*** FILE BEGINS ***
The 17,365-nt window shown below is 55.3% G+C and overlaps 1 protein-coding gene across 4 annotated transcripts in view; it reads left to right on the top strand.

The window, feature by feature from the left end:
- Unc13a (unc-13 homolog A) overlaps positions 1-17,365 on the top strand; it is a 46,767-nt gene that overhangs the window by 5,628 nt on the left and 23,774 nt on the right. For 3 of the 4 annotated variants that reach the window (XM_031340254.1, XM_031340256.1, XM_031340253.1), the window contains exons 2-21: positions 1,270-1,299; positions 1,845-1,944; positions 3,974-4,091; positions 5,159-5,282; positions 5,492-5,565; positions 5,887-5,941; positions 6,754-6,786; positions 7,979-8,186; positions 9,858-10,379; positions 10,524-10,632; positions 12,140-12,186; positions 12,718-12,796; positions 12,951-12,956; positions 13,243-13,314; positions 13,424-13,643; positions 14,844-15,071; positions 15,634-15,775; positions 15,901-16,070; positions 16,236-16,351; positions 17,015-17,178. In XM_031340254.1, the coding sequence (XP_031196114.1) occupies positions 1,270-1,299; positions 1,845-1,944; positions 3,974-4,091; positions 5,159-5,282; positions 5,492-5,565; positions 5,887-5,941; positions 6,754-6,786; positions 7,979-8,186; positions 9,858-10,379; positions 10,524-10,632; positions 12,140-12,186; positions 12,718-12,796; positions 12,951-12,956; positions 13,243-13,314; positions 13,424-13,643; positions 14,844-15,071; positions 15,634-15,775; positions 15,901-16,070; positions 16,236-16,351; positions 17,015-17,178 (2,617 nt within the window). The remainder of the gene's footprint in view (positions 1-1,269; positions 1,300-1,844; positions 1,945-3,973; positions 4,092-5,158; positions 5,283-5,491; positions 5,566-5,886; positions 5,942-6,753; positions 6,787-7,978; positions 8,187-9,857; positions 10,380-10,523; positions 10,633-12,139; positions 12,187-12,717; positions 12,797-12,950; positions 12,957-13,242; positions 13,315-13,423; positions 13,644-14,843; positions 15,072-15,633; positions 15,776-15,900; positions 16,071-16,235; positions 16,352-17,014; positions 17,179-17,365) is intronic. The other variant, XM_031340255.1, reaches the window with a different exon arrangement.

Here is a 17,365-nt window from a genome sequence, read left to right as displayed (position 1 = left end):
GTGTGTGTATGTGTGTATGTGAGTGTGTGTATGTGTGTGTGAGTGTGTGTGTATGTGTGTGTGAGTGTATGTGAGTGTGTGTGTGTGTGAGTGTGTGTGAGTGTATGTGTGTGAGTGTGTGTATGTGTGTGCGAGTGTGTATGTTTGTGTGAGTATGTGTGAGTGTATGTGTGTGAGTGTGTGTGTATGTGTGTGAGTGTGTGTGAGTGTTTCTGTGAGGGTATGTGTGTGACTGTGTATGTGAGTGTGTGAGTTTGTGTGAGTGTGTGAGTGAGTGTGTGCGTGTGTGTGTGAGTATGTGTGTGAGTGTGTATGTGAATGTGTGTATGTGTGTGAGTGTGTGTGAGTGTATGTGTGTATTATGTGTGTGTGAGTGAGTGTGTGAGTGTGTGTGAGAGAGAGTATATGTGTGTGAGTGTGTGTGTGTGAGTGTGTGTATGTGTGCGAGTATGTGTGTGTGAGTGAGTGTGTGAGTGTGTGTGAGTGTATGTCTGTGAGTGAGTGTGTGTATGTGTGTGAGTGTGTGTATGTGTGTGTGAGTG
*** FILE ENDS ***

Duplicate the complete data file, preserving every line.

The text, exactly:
The 17,365-nt window shown below is 55.3% G+C and overlaps 1 protein-coding gene across 4 annotated transcripts in view; it reads left to right on the top strand.

The window, feature by feature from the left end:
- Unc13a (unc-13 homolog A) overlaps positions 1-17,365 on the top strand; it is a 46,767-nt gene that overhangs the window by 5,628 nt on the left and 23,774 nt on the right. For 3 of the 4 annotated variants that reach the window (XM_031340254.1, XM_031340256.1, XM_031340253.1), the window contains exons 2-21: positions 1,270-1,299; positions 1,845-1,944; positions 3,974-4,091; positions 5,159-5,282; positions 5,492-5,565; positions 5,887-5,941; positions 6,754-6,786; positions 7,979-8,186; positions 9,858-10,379; positions 10,524-10,632; positions 12,140-12,186; positions 12,718-12,796; positions 12,951-12,956; positions 13,243-13,314; positions 13,424-13,643; positions 14,844-15,071; positions 15,634-15,775; positions 15,901-16,070; positions 16,236-16,351; positions 17,015-17,178. In XM_031340254.1, the coding sequence (XP_031196114.1) occupies positions 1,270-1,299; positions 1,845-1,944; positions 3,974-4,091; positions 5,159-5,282; positions 5,492-5,565; positions 5,887-5,941; positions 6,754-6,786; positions 7,979-8,186; positions 9,858-10,379; positions 10,524-10,632; positions 12,140-12,186; positions 12,718-12,796; positions 12,951-12,956; positions 13,243-13,314; positions 13,424-13,643; positions 14,844-15,071; positions 15,634-15,775; positions 15,901-16,070; positions 16,236-16,351; positions 17,015-17,178 (2,617 nt within the window). The remainder of the gene's footprint in view (positions 1-1,269; positions 1,300-1,844; positions 1,945-3,973; positions 4,092-5,158; positions 5,283-5,491; positions 5,566-5,886; positions 5,942-6,753; positions 6,787-7,978; positions 8,187-9,857; positions 10,380-10,523; positions 10,633-12,139; positions 12,187-12,717; positions 12,797-12,950; positions 12,957-13,242; positions 13,315-13,423; positions 13,644-14,843; positions 15,072-15,633; positions 15,776-15,900; positions 16,071-16,235; positions 16,352-17,014; positions 17,179-17,365) is intronic. The other variant, XM_031340255.1, reaches the window with a different exon arrangement.

Here is a 17,365-nt window from a genome sequence, read left to right as displayed (position 1 = left end):
GTGTGTGTATGTGTGTATGTGAGTGTGTGTATGTGTGTGTGAGTGTGTGTGTATGTGTGTGTGAGTGTATGTGAGTGTGTGTGTGTGTGAGTGTGTGTGAGTGTATGTGTGTGAGTGTGTGTATGTGTGTGCGAGTGTGTATGTTTGTGTGAGTATGTGTGAGTGTATGTGTGTGAGTGTGTGTGTATGTGTGTGAGTGTGTGTGAGTGTTTCTGTGAGGGTATGTGTGTGACTGTGTATGTGAGTGTGTGAGTTTGTGTGAGTGTGTGAGTGAGTGTGTGCGTGTGTGTGTGAGTATGTGTGTGAGTGTGTATGTGAATGTGTGTATGTGTGTGAGTGTGTGTGAGTGTATGTGTGTATTATGTGTGTGTGAGTGAGTGTGTGAGTGTGTGTGAGAGAGAGTATATGTGTGTGAGTGTGTGTGTGTGAGTGTGTGTATGTGTGCGAGTATGTGTGTGTGAGTGAGTGTGTGAGTGTGTGTGAGTGTATGTCTGTGAGTGAGTGTGTGTATGTGTGTGAGTGTGTGTATGTGTGTGTGAGTG